Apr 29, 2013

How “Sunday” got its name

In the Roman calendar, Sunday was dies solis – the day of the sun. As the Romans expanded their rule into Europe, they conquered tribes who spoke Germanic languages. These tribes adopted the Roman calendar, but they changed the names of days to follow their own language. Dies solis became Sunnandag (sun's day). And over many years, that name developed into the modern English Sunday.

In the Christian tradition, Sunday is the Sabbath - a day of rest and worship. And as Christianity spread throughout the Roman Empire, the Romans changed the name of the first day of the week to dies dominicus, or day of the Lord. Thus languages that trace their roots to Latin, such as French and Spanish, have different names for Sunday: dimanche in French, domingo in Spanish.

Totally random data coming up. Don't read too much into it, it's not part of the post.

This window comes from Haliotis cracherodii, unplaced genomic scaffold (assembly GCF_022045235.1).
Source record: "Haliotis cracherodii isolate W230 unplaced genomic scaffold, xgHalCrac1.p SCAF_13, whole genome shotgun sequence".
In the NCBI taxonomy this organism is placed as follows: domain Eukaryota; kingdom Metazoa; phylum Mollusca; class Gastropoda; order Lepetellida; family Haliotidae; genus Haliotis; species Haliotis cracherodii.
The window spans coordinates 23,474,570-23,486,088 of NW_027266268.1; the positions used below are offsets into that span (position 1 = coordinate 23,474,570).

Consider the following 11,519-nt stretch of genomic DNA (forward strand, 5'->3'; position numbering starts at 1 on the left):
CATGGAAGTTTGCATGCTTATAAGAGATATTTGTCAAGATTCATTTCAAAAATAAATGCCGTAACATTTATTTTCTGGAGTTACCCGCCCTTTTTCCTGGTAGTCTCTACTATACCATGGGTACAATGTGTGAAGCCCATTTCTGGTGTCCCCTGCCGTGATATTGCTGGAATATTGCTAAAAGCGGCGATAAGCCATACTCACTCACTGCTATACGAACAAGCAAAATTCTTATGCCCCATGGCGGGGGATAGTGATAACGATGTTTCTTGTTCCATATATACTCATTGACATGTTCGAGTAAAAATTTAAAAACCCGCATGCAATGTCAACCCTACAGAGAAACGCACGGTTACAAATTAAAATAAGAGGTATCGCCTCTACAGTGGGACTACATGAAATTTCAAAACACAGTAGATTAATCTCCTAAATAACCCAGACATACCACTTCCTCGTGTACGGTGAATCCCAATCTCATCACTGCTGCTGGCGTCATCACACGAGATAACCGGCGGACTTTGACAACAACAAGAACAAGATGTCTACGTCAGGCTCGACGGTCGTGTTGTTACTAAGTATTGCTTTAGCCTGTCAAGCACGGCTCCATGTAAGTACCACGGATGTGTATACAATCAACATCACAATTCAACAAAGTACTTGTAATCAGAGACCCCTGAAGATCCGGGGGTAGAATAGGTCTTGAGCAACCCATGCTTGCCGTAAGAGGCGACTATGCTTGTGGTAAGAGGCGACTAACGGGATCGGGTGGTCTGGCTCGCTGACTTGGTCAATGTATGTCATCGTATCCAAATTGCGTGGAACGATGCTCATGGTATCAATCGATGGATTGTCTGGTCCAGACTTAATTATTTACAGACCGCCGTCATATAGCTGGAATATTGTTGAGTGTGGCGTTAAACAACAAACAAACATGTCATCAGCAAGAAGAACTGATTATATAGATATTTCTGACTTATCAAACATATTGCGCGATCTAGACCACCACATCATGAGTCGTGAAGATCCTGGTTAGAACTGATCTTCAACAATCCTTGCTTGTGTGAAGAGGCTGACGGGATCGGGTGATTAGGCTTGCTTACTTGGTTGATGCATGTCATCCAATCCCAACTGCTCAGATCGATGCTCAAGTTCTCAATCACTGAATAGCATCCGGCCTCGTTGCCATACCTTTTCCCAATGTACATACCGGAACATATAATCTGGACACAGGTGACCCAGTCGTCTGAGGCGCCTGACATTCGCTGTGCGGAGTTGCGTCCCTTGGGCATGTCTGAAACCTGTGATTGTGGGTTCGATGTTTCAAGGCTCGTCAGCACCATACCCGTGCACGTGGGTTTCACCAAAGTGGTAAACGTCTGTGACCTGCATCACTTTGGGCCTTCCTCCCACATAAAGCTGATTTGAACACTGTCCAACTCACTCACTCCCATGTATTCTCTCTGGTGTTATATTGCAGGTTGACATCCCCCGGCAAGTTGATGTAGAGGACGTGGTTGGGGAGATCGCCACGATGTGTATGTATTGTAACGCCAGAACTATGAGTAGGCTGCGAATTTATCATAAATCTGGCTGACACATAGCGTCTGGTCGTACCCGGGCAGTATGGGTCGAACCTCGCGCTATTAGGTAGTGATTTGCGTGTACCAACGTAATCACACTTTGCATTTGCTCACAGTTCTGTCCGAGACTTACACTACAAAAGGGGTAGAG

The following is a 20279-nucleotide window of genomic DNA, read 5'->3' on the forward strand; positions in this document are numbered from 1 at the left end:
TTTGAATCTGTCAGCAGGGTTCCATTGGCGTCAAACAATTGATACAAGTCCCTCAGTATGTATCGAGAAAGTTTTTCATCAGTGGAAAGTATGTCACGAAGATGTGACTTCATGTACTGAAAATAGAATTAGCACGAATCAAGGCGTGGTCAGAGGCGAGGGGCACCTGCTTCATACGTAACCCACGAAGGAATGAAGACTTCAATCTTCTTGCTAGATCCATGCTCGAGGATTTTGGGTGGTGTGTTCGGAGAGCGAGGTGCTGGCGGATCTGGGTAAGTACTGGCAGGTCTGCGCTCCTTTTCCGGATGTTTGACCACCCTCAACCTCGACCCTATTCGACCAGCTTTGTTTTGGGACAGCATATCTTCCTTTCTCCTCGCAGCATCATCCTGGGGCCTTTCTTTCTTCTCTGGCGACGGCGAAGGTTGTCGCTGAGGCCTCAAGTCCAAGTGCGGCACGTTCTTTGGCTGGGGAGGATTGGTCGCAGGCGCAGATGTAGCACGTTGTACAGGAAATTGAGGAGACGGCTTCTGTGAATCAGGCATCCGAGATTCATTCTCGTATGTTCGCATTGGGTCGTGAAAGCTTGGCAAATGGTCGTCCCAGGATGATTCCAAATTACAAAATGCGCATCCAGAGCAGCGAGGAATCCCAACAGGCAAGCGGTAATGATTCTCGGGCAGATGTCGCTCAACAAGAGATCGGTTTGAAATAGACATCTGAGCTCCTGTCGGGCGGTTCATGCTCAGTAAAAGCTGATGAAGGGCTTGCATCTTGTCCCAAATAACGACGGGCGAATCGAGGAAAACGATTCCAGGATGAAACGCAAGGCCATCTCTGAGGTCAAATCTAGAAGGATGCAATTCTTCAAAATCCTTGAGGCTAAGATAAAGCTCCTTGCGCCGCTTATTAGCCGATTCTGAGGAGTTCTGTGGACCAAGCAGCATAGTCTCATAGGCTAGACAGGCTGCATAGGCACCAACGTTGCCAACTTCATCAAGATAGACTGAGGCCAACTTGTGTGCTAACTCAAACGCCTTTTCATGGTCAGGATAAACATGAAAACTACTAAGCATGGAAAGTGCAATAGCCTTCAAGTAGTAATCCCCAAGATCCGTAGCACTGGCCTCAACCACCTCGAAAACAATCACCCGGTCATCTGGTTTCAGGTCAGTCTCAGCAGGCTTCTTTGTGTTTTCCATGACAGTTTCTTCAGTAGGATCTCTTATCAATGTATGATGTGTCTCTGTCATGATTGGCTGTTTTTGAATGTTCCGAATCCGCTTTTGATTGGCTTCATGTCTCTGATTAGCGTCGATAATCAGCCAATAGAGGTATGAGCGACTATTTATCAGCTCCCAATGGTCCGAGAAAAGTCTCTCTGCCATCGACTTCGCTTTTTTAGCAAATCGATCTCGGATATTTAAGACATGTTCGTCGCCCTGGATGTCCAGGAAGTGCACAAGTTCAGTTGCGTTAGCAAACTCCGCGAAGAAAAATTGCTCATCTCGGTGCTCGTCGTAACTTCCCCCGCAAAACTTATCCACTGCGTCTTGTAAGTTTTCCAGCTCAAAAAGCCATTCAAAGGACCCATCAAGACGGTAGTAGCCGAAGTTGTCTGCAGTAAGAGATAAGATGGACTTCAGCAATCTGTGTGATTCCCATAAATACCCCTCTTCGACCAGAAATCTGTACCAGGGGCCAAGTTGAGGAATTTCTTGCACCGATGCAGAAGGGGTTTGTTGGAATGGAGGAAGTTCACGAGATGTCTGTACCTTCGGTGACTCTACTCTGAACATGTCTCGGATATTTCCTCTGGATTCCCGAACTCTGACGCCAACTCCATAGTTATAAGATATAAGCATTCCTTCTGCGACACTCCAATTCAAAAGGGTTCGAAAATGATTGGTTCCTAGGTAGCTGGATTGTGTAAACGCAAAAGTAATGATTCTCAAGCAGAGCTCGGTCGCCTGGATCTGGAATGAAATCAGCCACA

Today Sunday is a day of relaxation in most places - schools and most businesses are closed, and people spend the day as they please. But in the past, observance of the Sabbath was often strictly enforced. The Puritan colonists who settled in New England, for example, had rigid rules: There could be no work and no play. People spent the day at the meeting house, praying and listening to sermons, and even simple activities such as cooking, running, kissing, and cutting hair were banned. (Grolier Book of Knowledge Encyclopedia)